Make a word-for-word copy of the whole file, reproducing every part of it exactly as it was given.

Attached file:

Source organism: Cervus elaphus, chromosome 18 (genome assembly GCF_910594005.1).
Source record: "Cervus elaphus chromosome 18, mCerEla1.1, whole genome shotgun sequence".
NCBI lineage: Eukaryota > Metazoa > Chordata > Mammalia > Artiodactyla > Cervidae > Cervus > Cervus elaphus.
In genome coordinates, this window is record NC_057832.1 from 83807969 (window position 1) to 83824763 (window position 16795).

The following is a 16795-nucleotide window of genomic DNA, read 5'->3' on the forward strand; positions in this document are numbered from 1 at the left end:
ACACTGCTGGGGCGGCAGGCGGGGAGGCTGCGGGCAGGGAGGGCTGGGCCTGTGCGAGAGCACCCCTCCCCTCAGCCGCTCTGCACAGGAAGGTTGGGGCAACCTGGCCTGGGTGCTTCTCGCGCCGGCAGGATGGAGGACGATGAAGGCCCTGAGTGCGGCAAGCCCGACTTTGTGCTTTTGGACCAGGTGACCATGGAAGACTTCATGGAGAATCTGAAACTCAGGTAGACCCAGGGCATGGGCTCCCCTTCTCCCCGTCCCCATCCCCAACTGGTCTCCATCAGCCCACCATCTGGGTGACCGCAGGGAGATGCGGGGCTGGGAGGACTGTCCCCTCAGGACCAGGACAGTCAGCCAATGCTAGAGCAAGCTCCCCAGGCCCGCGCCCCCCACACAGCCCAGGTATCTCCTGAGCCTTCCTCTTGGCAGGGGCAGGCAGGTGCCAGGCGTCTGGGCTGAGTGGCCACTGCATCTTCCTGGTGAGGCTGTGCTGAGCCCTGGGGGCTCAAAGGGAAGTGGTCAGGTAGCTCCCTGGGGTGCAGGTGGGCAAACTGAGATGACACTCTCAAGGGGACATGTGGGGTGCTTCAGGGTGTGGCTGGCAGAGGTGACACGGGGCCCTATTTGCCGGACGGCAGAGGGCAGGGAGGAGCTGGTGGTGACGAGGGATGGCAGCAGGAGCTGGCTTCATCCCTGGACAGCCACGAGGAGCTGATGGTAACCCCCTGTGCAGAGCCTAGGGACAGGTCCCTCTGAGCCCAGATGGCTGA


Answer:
Source organism: Cervus elaphus, chromosome 18 (genome assembly GCF_910594005.1).
Source record: "Cervus elaphus chromosome 18, mCerEla1.1, whole genome shotgun sequence".
NCBI lineage: Eukaryota > Metazoa > Chordata > Mammalia > Artiodactyla > Cervidae > Cervus > Cervus elaphus.
In genome coordinates, this window is record NC_057832.1 from 83807969 (window position 1) to 83824763 (window position 16795).

The following is a 16795-nucleotide window of genomic DNA, read 5'->3' on the forward strand; positions in this document are numbered from 1 at the left end:
ACACTGCTGGGGCGGCAGGCGGGGAGGCTGCGGGCAGGGAGGGCTGGGCCTGTGCGAGAGCACCCCTCCCCTCAGCCGCTCTGCACAGGAAGGTTGGGGCAACCTGGCCTGGGTGCTTCTCGCGCCGGCAGGATGGAGGACGATGAAGGCCCTGAGTGCGGCAAGCCCGACTTTGTGCTTTTGGACCAGGTGACCATGGAAGACTTCATGGAGAATCTGAAACTCAGGTAGACCCAGGGCATGGGCTCCCCTTCTCCCCGTCCCCATCCCCAACTGGTCTCCATCAGCCCACCATCTGGGTGACCGCAGGGAGATGCGGGGCTGGGAGGACTGTCCCCTCAGGACCAGGACAGTCAGCCAATGCTAGAGCAAGCTCCCCAGGCCCGCGCCCCCCACACAGCCCAGGTATCTCCTGAGCCTTCCTCTTGGCAGGGGCAGGCAGGTGCCAGGCGTCTGGGCTGAGTGGCCACTGCATCTTCCTGGTGAGGCTGTGCTGAGCCCTGGGGGCTCAAAGGGAAGTGGTCAGGTAGCTCCCTGGGGTGCAGGTGGGCAAACTGAGATGACACTCTCAAGGGGACATGTGGGGTGCTTCAGGGTGTGGCTGGCAGAGGTGACACGGGGCCCTATTTGCCGGACGGCAGAGGGCAGGGAGGAGCTGGTGGTGACGAGGGATGGCAGCAGGAGCTGGCTTCATCCCTGGACAGCCACGAGGAGCTGATGGTAACCCCCTGTGCAGAGCCTAGGGACAGGTCCCTCTGAGCCCAGATGGCTGA